Phone: 330-729-9777
http://www.DavidEngler.com Attorney Engler’s website

Areas of Practice: Family Law, Elder Law, Domestic Relations, Bankruptcy, Criminal Law

By Attorney David Engler

Adult Protective Services (APS) is responsible for investigating reports of suspected abuse, neglect, or exploitation of Ohioans aged 60 and older. Similar agencies exist in every state. APS is part of each Ohio County Department of Job & Family Services (CDJFS). The Ohio Revised Code defines “abuse” as infliction upon an adult by self or others of injury, unreasonable confinement, intimidation or cruel punishment with resulting physical harm, pain, or mental anguish. “Neglect” is defined as the failure of an adult to provide for self the goods or services necessary to avoid physical harm, mental anguish, or mental illness or the failure of a caretaker to provide such goods or services. “Exploitation” means the unlawful or improper act of a caretaker using an adult or an adult’s resources for their monetary or personal benefit, profit or gain.

Lady

APS can petition Probate Court for a temporary restraining order to prevent interference or obstruction of its investigation by any person, including the abused adult. The court must find (a) that there is reasonable cause to believe the adult is being or has been abused, neglected, or exploited, and (b) that access to the adult’s residence has been obstructed. APS can also petition the court to approve a service plan providing involuntary services. The adult must receive a notice describing his or her rights and the consequences of a court order at least five working days before a hearing on the petition. An indigent adult has the right to a court-appointed attorney. Notice of the hearing must also be sent to the adult’s guardian, attorney, caretaker and spouse.
The court must find by clear and convincing evidence that (a) the adult has been abused, neglected, or exploited; (b) the adult is in need of protective services; (c) the adult is incapacitated; and (d) no other person authorized by law is available to give consent. If the court so finds, it must issue an order requiring protective services for up to six months, but can be re-authorized for up to a year.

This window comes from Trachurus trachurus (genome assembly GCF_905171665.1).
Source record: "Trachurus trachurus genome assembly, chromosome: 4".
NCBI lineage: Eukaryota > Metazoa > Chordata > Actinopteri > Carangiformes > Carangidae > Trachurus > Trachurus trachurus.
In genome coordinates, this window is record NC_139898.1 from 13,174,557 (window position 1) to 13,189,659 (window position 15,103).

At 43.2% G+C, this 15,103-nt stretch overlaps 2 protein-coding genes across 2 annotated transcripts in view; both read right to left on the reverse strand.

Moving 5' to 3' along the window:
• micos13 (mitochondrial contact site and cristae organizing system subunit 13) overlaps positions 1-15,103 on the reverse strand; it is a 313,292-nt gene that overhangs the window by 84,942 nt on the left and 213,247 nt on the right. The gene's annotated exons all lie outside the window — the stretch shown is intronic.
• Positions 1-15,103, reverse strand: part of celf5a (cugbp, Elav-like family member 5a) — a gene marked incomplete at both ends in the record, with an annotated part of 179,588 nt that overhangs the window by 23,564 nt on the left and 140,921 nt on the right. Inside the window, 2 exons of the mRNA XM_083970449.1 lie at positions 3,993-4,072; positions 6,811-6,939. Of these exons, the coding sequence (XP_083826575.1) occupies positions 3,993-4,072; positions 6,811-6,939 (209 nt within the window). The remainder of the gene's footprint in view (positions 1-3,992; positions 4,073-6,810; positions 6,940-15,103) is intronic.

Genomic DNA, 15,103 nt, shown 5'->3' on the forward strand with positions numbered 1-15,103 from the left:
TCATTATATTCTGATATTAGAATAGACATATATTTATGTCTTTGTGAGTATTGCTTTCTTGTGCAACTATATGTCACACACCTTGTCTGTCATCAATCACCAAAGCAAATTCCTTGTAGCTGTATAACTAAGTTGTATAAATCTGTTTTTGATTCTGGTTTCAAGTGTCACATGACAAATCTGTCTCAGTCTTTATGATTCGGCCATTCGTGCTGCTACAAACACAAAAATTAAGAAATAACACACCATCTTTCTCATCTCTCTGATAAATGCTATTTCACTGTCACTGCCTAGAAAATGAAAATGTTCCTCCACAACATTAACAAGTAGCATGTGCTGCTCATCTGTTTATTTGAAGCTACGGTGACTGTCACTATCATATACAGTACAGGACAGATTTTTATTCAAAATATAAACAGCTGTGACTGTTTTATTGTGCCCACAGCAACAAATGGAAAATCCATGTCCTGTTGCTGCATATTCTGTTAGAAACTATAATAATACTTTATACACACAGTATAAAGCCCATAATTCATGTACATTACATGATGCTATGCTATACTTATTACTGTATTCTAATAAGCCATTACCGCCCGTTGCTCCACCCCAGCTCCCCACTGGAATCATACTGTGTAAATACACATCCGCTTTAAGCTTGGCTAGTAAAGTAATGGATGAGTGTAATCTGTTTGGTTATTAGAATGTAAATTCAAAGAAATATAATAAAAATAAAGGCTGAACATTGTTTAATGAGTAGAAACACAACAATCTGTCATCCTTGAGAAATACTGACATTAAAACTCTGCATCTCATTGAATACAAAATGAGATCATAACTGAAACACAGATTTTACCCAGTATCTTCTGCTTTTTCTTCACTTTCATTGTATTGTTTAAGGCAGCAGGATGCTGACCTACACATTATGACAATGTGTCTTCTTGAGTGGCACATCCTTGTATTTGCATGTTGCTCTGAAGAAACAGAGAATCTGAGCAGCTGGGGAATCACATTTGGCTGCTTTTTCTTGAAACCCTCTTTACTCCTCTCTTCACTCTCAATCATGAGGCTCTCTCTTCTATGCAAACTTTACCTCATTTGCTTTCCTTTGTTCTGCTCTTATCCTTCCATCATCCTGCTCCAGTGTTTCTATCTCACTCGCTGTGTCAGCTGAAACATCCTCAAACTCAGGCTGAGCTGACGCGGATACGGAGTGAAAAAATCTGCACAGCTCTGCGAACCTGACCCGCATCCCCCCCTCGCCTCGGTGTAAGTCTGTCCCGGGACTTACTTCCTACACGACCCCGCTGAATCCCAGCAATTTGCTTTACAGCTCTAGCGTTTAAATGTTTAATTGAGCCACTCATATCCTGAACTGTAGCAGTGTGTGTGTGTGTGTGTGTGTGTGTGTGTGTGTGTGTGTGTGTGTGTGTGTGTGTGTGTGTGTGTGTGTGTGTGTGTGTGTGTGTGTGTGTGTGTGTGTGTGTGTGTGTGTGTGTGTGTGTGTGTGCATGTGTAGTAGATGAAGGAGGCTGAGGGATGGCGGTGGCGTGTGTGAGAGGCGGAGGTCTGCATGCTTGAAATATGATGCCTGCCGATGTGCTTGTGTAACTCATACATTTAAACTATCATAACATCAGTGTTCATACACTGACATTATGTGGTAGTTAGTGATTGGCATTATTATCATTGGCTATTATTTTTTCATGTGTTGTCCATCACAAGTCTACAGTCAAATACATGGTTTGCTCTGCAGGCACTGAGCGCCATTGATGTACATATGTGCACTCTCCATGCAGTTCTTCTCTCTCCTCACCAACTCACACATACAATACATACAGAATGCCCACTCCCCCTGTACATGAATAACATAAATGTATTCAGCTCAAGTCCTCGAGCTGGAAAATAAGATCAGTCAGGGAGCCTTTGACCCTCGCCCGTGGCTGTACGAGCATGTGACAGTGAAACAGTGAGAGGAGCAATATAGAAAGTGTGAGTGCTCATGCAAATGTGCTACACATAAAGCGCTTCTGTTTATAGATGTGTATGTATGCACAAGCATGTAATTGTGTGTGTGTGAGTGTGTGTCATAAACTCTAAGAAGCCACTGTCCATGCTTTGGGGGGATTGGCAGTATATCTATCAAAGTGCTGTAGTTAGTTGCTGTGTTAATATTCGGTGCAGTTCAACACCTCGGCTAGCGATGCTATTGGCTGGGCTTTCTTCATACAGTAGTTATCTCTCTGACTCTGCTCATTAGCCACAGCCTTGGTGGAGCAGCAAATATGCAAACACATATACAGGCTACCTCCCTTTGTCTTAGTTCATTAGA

But like with any governmental organization, APS can be too intrusive. Before they act there needs to be clear authority that an adult can be removed.

Recently, I met a distressed couple who had their Mother literally yanked from their home in the final months of her life. An anonymous tip was given by the Mother’s long time “friend” that she wanted to go back to the care-takers residence. The mother was in full scale dementia and would answer a few questions correctly and if asked would parrot the name of the “friend.” In horror the family of the elderly woman watched as APS took the mother from their home and moved her back to the friend’s house. After the Mother was there the friend arranged for her entire estate to pass to him. An attorney helped in the sham transfer.

In a matter of months the family desperate for help asks the Probate Judge to order an evaluation of the Mother. She had dementia for at least a year and was unable to make any decisions on her own. Be careful when a governmental agency says that it knows best. Hold on to your liberty because they are about to snatch it from you.

Probate Court acted quickly but it was too late. The Mother died a few days after the mental health assessment. Her possessions real and personal would have passed to the children, but for the friend getting everything transferred.

More than the money the family loss the beauty of being with their parent as she lived her final months. All they are left with is bitterness towards a government going too far and a scrapbook of memories.

Attorney David Engler
Phone: 330-729-9777
http://www.DavidEngler.com Attorney Engler’s website

Areas of Practice: Family Law, Elder Law, Domestic Relations, Bankruptcy, Criminal Law

Also published on Attorney David Engler’s Legal Blog on April 3, 2012 http://davidengler.wordpress.com// and Family Fault Lines Blog http://familyfaultlines.com//